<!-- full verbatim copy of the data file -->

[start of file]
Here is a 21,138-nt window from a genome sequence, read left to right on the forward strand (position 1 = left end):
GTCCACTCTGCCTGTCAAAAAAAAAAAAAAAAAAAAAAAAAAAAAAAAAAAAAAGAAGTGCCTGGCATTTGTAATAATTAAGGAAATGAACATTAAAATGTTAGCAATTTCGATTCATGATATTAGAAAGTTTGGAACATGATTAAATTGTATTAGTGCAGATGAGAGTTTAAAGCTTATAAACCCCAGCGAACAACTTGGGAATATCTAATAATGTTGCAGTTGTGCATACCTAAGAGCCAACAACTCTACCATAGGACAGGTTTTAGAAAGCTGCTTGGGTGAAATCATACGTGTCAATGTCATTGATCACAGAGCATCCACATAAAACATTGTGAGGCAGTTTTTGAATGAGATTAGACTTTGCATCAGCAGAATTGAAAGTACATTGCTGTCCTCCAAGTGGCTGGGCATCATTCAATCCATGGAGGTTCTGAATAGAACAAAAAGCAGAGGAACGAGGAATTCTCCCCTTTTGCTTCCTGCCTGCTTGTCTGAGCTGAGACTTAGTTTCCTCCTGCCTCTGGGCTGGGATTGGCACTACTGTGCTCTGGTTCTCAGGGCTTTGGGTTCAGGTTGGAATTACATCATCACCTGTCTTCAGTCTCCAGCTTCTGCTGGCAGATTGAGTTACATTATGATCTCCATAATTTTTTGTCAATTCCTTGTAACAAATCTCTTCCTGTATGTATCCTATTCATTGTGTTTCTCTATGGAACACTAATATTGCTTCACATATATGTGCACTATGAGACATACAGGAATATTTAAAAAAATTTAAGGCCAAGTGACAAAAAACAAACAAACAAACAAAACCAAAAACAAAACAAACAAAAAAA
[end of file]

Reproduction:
Here is a 21,138-nt window from a genome sequence, read left to right on the forward strand (position 1 = left end):
GTCCACTCTGCCTGTCAAAAAAAAAAAAAAAAAAAAAAAAAAAAAAAAAAAAAAGAAGTGCCTGGCATTTGTAATAATTAAGGAAATGAACATTAAAATGTTAGCAATTTCGATTCATGATATTAGAAAGTTTGGAACATGATTAAATTGTATTAGTGCAGATGAGAGTTTAAAGCTTATAAACCCCAGCGAACAACTTGGGAATATCTAATAATGTTGCAGTTGTGCATACCTAAGAGCCAACAACTCTACCATAGGACAGGTTTTAGAAAGCTGCTTGGGTGAAATCATACGTGTCAATGTCATTGATCACAGAGCATCCACATAAAACATTGTGAGGCAGTTTTTGAATGAGATTAGACTTTGCATCAGCAGAATTGAAAGTACATTGCTGTCCTCCAAGTGGCTGGGCATCATTCAATCCATGGAGGTTCTGAATAGAACAAAAAGCAGAGGAACGAGGAATTCTCCCCTTTTGCTTCCTGCCTGCTTGTCTGAGCTGAGACTTAGTTTCCTCCTGCCTCTGGGCTGGGATTGGCACTACTGTGCTCTGGTTCTCAGGGCTTTGGGTTCAGGTTGGAATTACATCATCACCTGTCTTCAGTCTCCAGCTTCTGCTGGCAGATTGAGTTACATTATGATCTCCATAATTTTTTGTCAATTCCTTGTAACAAATCTCTTCCTGTATGTATCCTATTCATTGTGTTTCTCTATGGAACACTAATATTGCTTCACATATATGTGCACTATGAGACATACAGGAATATTTAAAAAAATTTAAGGCCAAGTGACAAAAAACAAACAAACAAACAAAACCAAAAACAAAACAAACAAAAAAA